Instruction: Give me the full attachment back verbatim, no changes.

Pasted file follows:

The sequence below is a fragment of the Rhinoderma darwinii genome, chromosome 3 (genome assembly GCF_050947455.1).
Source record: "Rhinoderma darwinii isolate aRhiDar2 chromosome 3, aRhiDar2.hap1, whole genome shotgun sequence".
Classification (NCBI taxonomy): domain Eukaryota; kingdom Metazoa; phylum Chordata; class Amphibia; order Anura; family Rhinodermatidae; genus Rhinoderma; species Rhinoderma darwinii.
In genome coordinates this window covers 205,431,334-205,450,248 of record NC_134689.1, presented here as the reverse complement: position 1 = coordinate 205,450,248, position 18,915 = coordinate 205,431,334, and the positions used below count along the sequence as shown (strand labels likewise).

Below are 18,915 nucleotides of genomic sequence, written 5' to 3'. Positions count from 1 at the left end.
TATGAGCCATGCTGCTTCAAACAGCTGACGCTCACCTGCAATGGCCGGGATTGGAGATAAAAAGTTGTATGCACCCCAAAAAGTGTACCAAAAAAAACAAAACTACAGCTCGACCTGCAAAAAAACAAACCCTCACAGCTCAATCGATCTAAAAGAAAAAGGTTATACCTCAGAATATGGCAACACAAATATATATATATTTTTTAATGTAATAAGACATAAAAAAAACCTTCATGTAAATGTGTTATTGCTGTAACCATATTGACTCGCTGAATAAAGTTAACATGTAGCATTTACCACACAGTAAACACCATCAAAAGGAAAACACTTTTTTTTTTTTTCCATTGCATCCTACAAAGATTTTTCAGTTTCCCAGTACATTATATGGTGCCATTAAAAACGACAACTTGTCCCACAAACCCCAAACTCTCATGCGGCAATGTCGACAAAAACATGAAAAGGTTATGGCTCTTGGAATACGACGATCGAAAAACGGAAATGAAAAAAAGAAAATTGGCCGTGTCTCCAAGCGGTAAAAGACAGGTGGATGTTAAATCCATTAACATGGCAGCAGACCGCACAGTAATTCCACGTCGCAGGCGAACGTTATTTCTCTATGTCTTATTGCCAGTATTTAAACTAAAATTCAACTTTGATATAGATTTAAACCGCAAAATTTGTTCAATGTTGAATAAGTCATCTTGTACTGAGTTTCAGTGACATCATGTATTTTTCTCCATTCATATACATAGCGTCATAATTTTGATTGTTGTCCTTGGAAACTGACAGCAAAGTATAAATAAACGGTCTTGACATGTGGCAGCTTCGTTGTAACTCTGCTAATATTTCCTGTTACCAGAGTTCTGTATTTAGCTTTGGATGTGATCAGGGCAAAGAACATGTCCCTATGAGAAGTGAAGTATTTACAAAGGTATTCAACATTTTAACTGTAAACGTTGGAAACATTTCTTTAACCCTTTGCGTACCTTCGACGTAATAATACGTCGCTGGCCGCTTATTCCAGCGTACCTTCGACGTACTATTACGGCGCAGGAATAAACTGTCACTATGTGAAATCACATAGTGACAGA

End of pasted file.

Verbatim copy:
The sequence below is a fragment of the Rhinoderma darwinii genome, chromosome 3 (genome assembly GCF_050947455.1).
Source record: "Rhinoderma darwinii isolate aRhiDar2 chromosome 3, aRhiDar2.hap1, whole genome shotgun sequence".
Classification (NCBI taxonomy): domain Eukaryota; kingdom Metazoa; phylum Chordata; class Amphibia; order Anura; family Rhinodermatidae; genus Rhinoderma; species Rhinoderma darwinii.
In genome coordinates this window covers 205,431,334-205,450,248 of record NC_134689.1, presented here as the reverse complement: position 1 = coordinate 205,450,248, position 18,915 = coordinate 205,431,334, and the positions used below count along the sequence as shown (strand labels likewise).

Below are 18,915 nucleotides of genomic sequence, written 5' to 3'. Positions count from 1 at the left end.
TATGAGCCATGCTGCTTCAAACAGCTGACGCTCACCTGCAATGGCCGGGATTGGAGATAAAAAGTTGTATGCACCCCAAAAAGTGTACCAAAAAAAACAAAACTACAGCTCGACCTGCAAAAAAACAAACCCTCACAGCTCAATCGATCTAAAAGAAAAAGGTTATACCTCAGAATATGGCAACACAAATATATATATATTTTTTAATGTAATAAGACATAAAAAAAACCTTCATGTAAATGTGTTATTGCTGTAACCATATTGACTCGCTGAATAAAGTTAACATGTAGCATTTACCACACAGTAAACACCATCAAAAGGAAAACACTTTTTTTTTTTTTCCATTGCATCCTACAAAGATTTTTCAGTTTCCCAGTACATTATATGGTGCCATTAAAAACGACAACTTGTCCCACAAACCCCAAACTCTCATGCGGCAATGTCGACAAAAACATGAAAAGGTTATGGCTCTTGGAATACGACGATCGAAAAACGGAAATGAAAAAAAGAAAATTGGCCGTGTCTCCAAGCGGTAAAAGACAGGTGGATGTTAAATCCATTAACATGGCAGCAGACCGCACAGTAATTCCACGTCGCAGGCGAACGTTATTTCTCTATGTCTTATTGCCAGTATTTAAACTAAAATTCAACTTTGATATAGATTTAAACCGCAAAATTTGTTCAATGTTGAATAAGTCATCTTGTACTGAGTTTCAGTGACATCATGTATTTTTCTCCATTCATATACATAGCGTCATAATTTTGATTGTTGTCCTTGGAAACTGACAGCAAAGTATAAATAAACGGTCTTGACATGTGGCAGCTTCGTTGTAACTCTGCTAATATTTCCTGTTACCAGAGTTCTGTATTTAGCTTTGGATGTGATCAGGGCAAAGAACATGTCCCTATGAGAAGTGAAGTATTTACAAAGGTATTCAACATTTTAACTGTAAACGTTGGAAACATTTCTTTAACCCTTTGCGTACCTTCGACGTAATAATACGTCGCTGGCCGCTTATTCCAGCGTACCTTCGACGTACTATTACGGCGCAGGAATAAACTGTCACTATGTGAAATCACATAGTGACAGA